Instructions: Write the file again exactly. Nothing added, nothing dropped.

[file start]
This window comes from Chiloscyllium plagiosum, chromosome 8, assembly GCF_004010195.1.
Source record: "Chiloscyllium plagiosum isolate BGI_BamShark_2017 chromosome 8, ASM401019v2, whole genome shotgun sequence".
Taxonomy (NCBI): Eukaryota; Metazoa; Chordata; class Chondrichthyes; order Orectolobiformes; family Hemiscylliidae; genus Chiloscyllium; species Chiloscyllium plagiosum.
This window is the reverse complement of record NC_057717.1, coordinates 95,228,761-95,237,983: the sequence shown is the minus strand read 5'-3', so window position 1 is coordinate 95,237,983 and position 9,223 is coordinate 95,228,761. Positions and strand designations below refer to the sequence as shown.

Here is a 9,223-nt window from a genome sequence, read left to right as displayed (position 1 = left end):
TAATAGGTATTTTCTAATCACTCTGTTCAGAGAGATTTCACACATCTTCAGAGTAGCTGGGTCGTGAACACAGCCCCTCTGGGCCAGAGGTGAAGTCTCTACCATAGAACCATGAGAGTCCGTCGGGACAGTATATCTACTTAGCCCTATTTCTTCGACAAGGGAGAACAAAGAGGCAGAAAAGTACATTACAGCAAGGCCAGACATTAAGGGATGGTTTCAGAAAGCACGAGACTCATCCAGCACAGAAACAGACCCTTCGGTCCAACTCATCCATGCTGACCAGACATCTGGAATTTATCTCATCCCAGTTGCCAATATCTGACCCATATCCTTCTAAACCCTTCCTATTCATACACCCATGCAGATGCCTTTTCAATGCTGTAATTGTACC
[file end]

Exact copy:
This window comes from Chiloscyllium plagiosum, chromosome 8, assembly GCF_004010195.1.
Source record: "Chiloscyllium plagiosum isolate BGI_BamShark_2017 chromosome 8, ASM401019v2, whole genome shotgun sequence".
Taxonomy (NCBI): Eukaryota; Metazoa; Chordata; class Chondrichthyes; order Orectolobiformes; family Hemiscylliidae; genus Chiloscyllium; species Chiloscyllium plagiosum.
This window is the reverse complement of record NC_057717.1, coordinates 95,228,761-95,237,983: the sequence shown is the minus strand read 5'-3', so window position 1 is coordinate 95,237,983 and position 9,223 is coordinate 95,228,761. Positions and strand designations below refer to the sequence as shown.

Here is a 9,223-nt window from a genome sequence, read left to right as displayed (position 1 = left end):
TAATAGGTATTTTCTAATCACTCTGTTCAGAGAGATTTCACACATCTTCAGAGTAGCTGGGTCGTGAACACAGCCCCTCTGGGCCAGAGGTGAAGTCTCTACCATAGAACCATGAGAGTCCGTCGGGACAGTATATCTACTTAGCCCTATTTCTTCGACAAGGGAGAACAAAGAGGCAGAAAAGTACATTACAGCAAGGCCAGACATTAAGGGATGGTTTCAGAAAGCACGAGACTCATCCAGCACAGAAACAGACCCTTCGGTCCAACTCATCCATGCTGACCAGACATCTGGAATTTATCTCATCCCAGTTGCCAATATCTGACCCATATCCTTCTAAACCCTTCCTATTCATACACCCATGCAGATGCCTTTTCAATGCTGTAATTGTACC